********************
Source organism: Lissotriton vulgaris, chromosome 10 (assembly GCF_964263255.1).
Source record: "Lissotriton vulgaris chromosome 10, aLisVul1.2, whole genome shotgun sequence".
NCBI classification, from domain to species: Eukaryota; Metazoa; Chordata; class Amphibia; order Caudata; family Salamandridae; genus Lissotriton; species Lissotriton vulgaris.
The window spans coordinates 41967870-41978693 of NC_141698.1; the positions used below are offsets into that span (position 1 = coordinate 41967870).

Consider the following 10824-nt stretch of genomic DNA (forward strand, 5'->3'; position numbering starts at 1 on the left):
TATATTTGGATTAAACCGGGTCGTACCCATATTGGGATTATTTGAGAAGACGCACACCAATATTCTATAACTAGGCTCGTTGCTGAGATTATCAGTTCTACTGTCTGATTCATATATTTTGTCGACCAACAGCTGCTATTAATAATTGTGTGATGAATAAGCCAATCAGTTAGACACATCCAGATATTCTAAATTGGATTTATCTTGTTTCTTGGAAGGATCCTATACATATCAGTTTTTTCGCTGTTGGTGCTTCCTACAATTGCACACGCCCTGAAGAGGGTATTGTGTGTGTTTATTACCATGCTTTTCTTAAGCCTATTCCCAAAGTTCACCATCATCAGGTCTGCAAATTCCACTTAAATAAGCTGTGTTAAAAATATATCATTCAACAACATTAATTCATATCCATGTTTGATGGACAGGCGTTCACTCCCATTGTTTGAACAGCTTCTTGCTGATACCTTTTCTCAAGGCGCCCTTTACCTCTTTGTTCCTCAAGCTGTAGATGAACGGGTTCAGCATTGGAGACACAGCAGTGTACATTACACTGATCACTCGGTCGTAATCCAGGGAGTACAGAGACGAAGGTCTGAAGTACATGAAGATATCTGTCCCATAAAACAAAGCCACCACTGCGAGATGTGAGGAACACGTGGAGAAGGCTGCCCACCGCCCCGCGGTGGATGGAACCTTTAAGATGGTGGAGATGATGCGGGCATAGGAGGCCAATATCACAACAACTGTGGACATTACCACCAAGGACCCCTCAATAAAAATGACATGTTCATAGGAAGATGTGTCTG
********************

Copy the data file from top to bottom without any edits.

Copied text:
Source organism: Lissotriton vulgaris, chromosome 10 (assembly GCF_964263255.1).
Source record: "Lissotriton vulgaris chromosome 10, aLisVul1.2, whole genome shotgun sequence".
NCBI classification, from domain to species: Eukaryota; Metazoa; Chordata; class Amphibia; order Caudata; family Salamandridae; genus Lissotriton; species Lissotriton vulgaris.
The window spans coordinates 41967870-41978693 of NC_141698.1; the positions used below are offsets into that span (position 1 = coordinate 41967870).

Consider the following 10824-nt stretch of genomic DNA (forward strand, 5'->3'; position numbering starts at 1 on the left):
TATATTTGGATTAAACCGGGTCGTACCCATATTGGGATTATTTGAGAAGACGCACACCAATATTCTATAACTAGGCTCGTTGCTGAGATTATCAGTTCTACTGTCTGATTCATATATTTTGTCGACCAACAGCTGCTATTAATAATTGTGTGATGAATAAGCCAATCAGTTAGACACATCCAGATATTCTAAATTGGATTTATCTTGTTTCTTGGAAGGATCCTATACATATCAGTTTTTTCGCTGTTGGTGCTTCCTACAATTGCACACGCCCTGAAGAGGGTATTGTGTGTGTTTATTACCATGCTTTTCTTAAGCCTATTCCCAAAGTTCACCATCATCAGGTCTGCAAATTCCACTTAAATAAGCTGTGTTAAAAATATATCATTCAACAACATTAATTCATATCCATGTTTGATGGACAGGCGTTCACTCCCATTGTTTGAACAGCTTCTTGCTGATACCTTTTCTCAAGGCGCCCTTTACCTCTTTGTTCCTCAAGCTGTAGATGAACGGGTTCAGCATTGGAGACACAGCAGTGTACATTACACTGATCACTCGGTCGTAATCCAGGGAGTACAGAGACGAAGGTCTGAAGTACATGAAGATATCTGTCCCATAAAACAAAGCCACCACTGCGAGATGTGAGGAACACGTGGAGAAGGCTGCCCACCGCCCCGCGGTGGATGGAACCTTTAAGATGGTGGAGATGATGCGGGCATAGGAGGCCAATATCACAACAACTGTGGACATTACCACCAAGGACCCCTCAATAAAAATGACATGTTCATAGGAAGATGTGTCTG